Control is via DMX, Art-Net, sACN, or a built-in LumenRadio wireless link using CRMX, and the fixture fully supports RDM. There is a built-in antenna for CRMX that pops out of the base, which is recessed into a small slot for protection, and which I found somewhat difficult to pull out. Ayrton provides several modes for controlling the unit, from a 12-channel Basic mode all the way up to 203 DMX channels in full pixel mapping mode. The software also includes an option to split control and pixel-mapping features across two universes, so you can patch a universe of head control (pan, tilt, and so forth) separately from universes of the pixels.
Output and Effects
Output from this unit is interesting. The light is rated to draw 1,400 watts at full tilt, and I measured an output of 2,540 lux at five meters. After running the fixture at full power for 20 minutes, this figure had dropped to 1,750 lux, which represents an output derating of 31.5 percent. Realistically, the brightness of flashes and bursts with this fixture are likely to be closer to this first figure, as the fixture’s cooling quickly allows the output to return to normal.
The color temperature is a pleasingly pure 5,600K white, and the LED dies have quite a wide angle of 120° — this is a fixture for hitting lots of eyeballs at once, not for making dramatic mid-air beams The dimming is not as smooth as we’ve seen from other Ayrton fixtures, with visible stepping happening below 15 percent or so and the LEDs popping on visibly at 1 percent. There is also a noticeable brightness dip as the fixtures hits around 95 percent on the dimmer, though this isn’t likely to be an issue in the context of a moving head fixture aimed primarily at producing strobe effects. The PWM frequency of the LEDs is 4,800Hz, which should be fast enough to avoid issues with cameras.
There’s another feature common to Ayrton fixtures to discuss here too, and that’s the infinite pan and tilt. This feature is separate from the standard pan and tilt channels, so you can treat this as a normal moving light for the majority of your programming. Using the standard positional channels gives you access to a pan and tilt range of 540º on both axes, (including tilt), and slow movements are quite smooth, without any noticeable jitter. (There is a menu option to limit tilt to a more familiar 270º.) Both axis take approximately 3.5 seconds to complete a 540º rotation.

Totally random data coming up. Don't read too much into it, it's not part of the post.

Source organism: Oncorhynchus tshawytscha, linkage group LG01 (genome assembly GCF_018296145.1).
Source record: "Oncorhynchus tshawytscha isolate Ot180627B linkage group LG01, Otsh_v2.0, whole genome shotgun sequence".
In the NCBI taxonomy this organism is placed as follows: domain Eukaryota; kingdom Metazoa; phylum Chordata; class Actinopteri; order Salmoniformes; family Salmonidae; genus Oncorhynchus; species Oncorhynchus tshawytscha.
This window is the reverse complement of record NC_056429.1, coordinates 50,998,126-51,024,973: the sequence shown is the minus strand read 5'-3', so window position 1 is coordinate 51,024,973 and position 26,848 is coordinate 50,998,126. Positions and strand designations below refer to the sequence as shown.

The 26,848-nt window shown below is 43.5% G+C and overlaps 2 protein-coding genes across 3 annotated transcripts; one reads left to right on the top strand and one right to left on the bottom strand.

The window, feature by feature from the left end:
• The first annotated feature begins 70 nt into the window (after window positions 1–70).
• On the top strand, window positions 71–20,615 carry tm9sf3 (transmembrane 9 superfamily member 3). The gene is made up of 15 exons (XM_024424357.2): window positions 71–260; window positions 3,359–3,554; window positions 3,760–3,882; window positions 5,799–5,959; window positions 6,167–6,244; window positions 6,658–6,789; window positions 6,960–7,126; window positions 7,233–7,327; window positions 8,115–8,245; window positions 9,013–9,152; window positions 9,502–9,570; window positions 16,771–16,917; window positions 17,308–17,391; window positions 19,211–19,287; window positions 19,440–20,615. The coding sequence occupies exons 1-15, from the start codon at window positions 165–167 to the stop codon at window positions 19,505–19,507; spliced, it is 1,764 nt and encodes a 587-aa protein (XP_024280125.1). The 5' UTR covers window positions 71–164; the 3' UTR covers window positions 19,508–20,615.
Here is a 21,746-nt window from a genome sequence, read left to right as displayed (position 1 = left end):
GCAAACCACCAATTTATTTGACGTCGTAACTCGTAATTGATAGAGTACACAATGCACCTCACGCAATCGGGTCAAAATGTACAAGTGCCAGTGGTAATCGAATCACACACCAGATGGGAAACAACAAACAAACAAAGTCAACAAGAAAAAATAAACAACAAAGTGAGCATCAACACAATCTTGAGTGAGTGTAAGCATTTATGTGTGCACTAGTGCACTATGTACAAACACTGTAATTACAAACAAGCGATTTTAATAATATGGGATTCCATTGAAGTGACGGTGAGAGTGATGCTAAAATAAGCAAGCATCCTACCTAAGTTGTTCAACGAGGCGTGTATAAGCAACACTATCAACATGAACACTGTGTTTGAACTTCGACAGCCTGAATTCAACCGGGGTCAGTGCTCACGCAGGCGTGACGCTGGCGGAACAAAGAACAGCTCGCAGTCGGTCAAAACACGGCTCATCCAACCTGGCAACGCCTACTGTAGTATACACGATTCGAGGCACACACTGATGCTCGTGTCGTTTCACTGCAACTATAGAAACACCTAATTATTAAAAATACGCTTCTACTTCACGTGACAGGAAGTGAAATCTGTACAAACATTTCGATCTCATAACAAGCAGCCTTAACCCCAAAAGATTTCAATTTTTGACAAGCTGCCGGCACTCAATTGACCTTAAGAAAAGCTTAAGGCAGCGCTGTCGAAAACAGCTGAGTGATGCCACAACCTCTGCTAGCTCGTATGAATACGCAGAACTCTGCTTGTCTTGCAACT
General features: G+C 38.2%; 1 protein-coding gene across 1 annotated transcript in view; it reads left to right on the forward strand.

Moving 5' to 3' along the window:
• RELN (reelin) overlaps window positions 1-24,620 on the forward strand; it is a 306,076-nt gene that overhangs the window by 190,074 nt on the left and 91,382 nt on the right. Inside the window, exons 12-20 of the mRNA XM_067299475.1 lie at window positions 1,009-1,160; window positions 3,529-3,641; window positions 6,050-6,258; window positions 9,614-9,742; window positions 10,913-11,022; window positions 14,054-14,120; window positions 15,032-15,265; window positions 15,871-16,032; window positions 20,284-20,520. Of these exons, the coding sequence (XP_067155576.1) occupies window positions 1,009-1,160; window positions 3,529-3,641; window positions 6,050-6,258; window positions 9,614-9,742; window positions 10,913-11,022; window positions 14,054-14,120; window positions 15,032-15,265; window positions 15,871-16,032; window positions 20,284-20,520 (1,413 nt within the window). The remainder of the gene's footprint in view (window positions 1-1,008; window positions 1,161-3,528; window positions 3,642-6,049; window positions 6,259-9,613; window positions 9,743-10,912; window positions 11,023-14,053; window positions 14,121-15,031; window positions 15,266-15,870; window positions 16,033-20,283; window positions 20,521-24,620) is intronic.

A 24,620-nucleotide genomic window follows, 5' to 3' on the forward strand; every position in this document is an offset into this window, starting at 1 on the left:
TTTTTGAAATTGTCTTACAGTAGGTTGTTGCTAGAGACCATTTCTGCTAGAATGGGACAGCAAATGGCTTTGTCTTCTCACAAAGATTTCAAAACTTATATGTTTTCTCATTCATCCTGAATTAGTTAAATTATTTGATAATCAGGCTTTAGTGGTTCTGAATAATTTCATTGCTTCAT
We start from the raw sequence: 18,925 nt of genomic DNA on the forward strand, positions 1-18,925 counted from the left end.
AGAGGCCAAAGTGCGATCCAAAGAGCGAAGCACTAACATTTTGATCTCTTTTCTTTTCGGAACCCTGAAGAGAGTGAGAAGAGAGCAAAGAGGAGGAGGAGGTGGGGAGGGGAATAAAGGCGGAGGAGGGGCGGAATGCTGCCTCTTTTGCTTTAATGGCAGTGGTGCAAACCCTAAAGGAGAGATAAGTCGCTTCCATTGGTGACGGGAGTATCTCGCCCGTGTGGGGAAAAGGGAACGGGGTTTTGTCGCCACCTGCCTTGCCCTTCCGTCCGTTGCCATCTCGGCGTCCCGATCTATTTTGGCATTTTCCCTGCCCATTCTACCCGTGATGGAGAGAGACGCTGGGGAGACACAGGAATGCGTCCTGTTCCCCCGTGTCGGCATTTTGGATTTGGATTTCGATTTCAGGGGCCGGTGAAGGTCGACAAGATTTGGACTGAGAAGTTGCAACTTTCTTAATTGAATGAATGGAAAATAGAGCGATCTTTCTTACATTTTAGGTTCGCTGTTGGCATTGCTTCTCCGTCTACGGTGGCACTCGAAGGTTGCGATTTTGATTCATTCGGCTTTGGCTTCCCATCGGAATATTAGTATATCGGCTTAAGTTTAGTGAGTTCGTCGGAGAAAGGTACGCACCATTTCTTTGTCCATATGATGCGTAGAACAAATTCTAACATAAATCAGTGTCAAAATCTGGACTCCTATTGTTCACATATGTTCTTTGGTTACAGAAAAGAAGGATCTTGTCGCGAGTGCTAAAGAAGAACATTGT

Power input is via Neutrik PowerCON TRUE1 in and pass-through connectors, while DMX data is via standard 5-pin XLR connectors or through Ethernet via RJ-45, both with pass-through. The fixture weighs in at 18.9 kilograms (41.6 pounds) and has a 473 by 307mm base (18.6 by 12 inches) and stands 630mm (24.8 inches) tall. Rigging is via two industry-standard omega-style brackets. Power-up and home to final output is approximately 42 seconds.
Ayrton’s MagicBurst is a pleasant surprise. Large arrays of strobes are not new, but the brightness and wide beam angle of the elements give this fixture a unique look. The programming required to use it to its fullest potential is, like any pixel-mapped array, intense, and the success that users will have with this fixture is probably directly proportional to the amount of time dedicated to programming and content. This fixture fills a small market need, to be sure, but one I’m glad to see filled.
At a Glance:
Carving a Unique Niche
Necessity may be the mother of invention, but sometimes invention gives rise to need. Who would have thought, a decade ago, that a moving-head strobe would be a must-have, or, in the case of Ayrton’s MagicBurst, that need would extend to a moving-head strobe that is also pixel-mappable and capable of continuous rotation? While not for everyone, this fixture could be just the ticket for designers looking for truly unique lighting looks.
PROS: Lightweight; allows for some extremely sophisticated effects.
CONS: “Standard” strobe features not currently available. (Ayrton reports this will be added in the future).
- 3,840 mono-chip LED sources
- 240,000 lumen max output (5,600K)
- Rated for 50,000 hours of use
- Continuous pan and tilt rotation
- 5,600K white light strobe (1-25 fps)
- DMX-RDM compatible
- Size: 18.6” x 12” x 24.8” (WxDxH)
- Weight: 41.6 lbs.
- Wattage: 1400W
- MSRP: $10,360